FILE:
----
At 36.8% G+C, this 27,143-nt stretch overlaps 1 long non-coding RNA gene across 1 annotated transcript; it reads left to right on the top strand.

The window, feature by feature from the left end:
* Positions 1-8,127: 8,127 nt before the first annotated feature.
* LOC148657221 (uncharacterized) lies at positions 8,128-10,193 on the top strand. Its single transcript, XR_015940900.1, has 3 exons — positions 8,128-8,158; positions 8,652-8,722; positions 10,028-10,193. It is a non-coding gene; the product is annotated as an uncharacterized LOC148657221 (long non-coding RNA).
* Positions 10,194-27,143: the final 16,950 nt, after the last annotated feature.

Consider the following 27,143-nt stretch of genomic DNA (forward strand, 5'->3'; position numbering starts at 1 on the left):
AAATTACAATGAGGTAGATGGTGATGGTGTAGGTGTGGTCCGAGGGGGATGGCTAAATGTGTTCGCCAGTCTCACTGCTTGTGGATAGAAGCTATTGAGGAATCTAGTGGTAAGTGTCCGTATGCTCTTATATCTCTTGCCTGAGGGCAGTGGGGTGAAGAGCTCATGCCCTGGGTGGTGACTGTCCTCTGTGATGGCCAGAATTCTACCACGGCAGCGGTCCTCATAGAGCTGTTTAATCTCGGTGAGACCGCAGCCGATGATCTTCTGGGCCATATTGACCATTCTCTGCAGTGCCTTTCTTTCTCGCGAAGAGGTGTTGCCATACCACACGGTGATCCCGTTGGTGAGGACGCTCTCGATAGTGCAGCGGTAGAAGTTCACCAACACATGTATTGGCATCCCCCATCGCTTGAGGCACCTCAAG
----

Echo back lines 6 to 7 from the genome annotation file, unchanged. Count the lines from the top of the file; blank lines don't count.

Consider the following 27,143-nt stretch of genomic DNA (forward strand, 5'->3'; position numbering starts at 1 on the left):
AAATTACAATGAGGTAGATGGTGATGGTGTAGGTGTGGTCCGAGGGGGATGGCTAAATGTGTTCGCCAGTCTCACTGCTTGTGGATAGAAGCTATTGAGGAATCTAGTGGTAAGTGTCCGTATGCTCTTATATCTCTTGCCTGAGGGCAGTGGGGTGAAGAGCTCATGCCCTGGGTGGTGACTGTCCTCTGTGATGGCCAGAATTCTACCACGGCAGCGGTCCTCATAGAGCTGTTTAATCTCGGTGAGACCGCAGCCGATGATCTTCTGGGCCATATTGACCATTCTCTGCAGTGCCTTTCTTTCTCGCGAAGAGGTGTTGCCATACCACACGGTGATCCCGTTGGTGAGGACGCTCTCGATAGTGCAGCGGTAGAAGTTCACCAACACATGTATTGGCATCCCCCATCGCTTGAGGCACCTCAAG